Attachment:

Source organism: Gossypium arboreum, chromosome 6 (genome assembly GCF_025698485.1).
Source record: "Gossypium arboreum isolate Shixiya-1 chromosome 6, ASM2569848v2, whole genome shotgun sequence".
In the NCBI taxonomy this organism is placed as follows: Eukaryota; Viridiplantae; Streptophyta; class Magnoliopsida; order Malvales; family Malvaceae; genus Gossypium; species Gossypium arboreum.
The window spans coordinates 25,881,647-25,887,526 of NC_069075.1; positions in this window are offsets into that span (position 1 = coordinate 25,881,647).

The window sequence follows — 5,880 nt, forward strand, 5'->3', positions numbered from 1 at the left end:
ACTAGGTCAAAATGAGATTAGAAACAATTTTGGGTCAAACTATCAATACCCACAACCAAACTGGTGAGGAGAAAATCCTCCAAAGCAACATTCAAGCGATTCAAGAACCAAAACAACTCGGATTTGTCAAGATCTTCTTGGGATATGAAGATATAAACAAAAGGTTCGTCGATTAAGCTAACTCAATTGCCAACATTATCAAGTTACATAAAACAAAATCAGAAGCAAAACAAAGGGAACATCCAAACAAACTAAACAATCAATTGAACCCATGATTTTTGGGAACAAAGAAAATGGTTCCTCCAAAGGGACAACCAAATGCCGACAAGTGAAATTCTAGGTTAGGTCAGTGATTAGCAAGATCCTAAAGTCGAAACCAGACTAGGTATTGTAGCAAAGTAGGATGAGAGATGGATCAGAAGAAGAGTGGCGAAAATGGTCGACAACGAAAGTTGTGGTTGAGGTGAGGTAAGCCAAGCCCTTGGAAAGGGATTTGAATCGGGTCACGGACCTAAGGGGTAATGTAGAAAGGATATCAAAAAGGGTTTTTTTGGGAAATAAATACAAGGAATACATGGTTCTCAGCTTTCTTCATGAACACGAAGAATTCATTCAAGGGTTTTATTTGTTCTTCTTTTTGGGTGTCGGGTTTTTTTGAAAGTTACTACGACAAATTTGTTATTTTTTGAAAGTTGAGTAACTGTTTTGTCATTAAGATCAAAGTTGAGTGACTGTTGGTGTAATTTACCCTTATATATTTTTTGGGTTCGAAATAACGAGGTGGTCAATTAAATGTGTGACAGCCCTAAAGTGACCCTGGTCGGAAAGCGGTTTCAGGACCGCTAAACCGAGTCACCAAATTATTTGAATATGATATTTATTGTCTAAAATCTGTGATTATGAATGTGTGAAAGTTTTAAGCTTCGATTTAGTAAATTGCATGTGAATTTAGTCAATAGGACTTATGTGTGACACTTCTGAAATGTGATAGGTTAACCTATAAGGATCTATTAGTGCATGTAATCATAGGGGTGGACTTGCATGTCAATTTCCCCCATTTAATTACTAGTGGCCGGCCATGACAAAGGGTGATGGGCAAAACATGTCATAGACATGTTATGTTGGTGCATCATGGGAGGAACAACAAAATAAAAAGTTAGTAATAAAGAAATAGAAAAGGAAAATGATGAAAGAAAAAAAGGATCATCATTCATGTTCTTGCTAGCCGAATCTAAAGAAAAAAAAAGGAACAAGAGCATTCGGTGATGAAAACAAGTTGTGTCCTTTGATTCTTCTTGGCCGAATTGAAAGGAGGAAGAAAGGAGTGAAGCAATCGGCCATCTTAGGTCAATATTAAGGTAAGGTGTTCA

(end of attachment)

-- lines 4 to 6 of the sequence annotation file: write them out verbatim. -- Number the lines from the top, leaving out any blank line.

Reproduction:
The window spans coordinates 25,881,647-25,887,526 of NC_069075.1; positions in this window are offsets into that span (position 1 = coordinate 25,881,647).

The window sequence follows — 5,880 nt, forward strand, 5'->3', positions numbered from 1 at the left end:
ACTAGGTCAAAATGAGATTAGAAACAATTTTGGGTCAAACTATCAATACCCACAACCAAACTGGTGAGGAGAAAATCCTCCAAAGCAACATTCAAGCGATTCAAGAACCAAAACAACTCGGATTTGTCAAGATCTTCTTGGGATATGAAGATATAAACAAAAGGTTCGTCGATTAAGCTAACTCAATTGCCAACATTATCAAGTTACATAAAACAAAATCAGAAGCAAAACAAAGGGAACATCCAAACAAACTAAACAATCAATTGAACCCATGATTTTTGGGAACAAAGAAAATGGTTCCTCCAAAGGGACAACCAAATGCCGACAAGTGAAATTCTAGGTTAGGTCAGTGATTAGCAAGATCCTAAAGTCGAAACCAGACTAGGTATTGTAGCAAAGTAGGATGAGAGATGGATCAGAAGAAGAGTGGCGAAAATGGTCGACAACGAAAGTTGTGGTTGAGGTGAGGTAAGCCAAGCCCTTGGAAAGGGATTTGAATCGGGTCACGGACCTAAGGGGTAATGTAGAAAGGATATCAAAAAGGGTTTTTTTGGGAAATAAATACAAGGAATACATGGTTCTCAGCTTTCTTCATGAACACGAAGAATTCATTCAAGGGTTTTATTTGTTCTTCTTTTTGGGTGTCGGGTTTTTTTGAAAGTTACTACGACAAATTTGTTATTTTTTGAAAGTTGAGTAACTGTTTTGTCATTAAGATCAAAGTTGAGTGACTGTTGGTGTAATTTACCCTTATATATTTTTTGGGTTCGAAATAACGAGGTGGTCAATTAAATGTGTGACAGCCCTAAAGTGACCCTGGTCGGAAAGCGGTTTCAGGACCGCTAAACCGAGTCACCAAATTATTTGAATATGATATTTATTGTCTAAAATCTGTGATTATGAATGTGTGAAAGTTTTAAGCTTCGATTTAGTAAATTGCATGTGAATTTAGTCAATAGGACTTATGTGTGACACTTCTGAAATGTGATAGGTTAACCTATAAGGATCTATTAGTGCATGTAATCATAGGGGTGGACTTGCATGTCAATTTCCCCCATTTAATTACTAGTGGCCGGCCATGACAAAGGGTGATGGGCAAAACATGTCATAGACATGTTATGTTGGTGCATCATGGGAGGAACAACAAAATAAAAAGTTAGTAATAAAGAAATAGAAAAGGAAAATGATGAAAGAAAAAAAGGATCATCATTCATGTTCTTGCTAGCCGAATCTAAAGAAAAAAAAAGGAACAAGAGCATTCGGTGATGAAAACAAGTTGTGTCCTTTGATTCTTCTTGGCCGAATTGAAAGGAGGAAGAAAGGAGTGAAGCAATCGGCCATCTTAGGTCAATATTAAGGTAAGGTGTTCA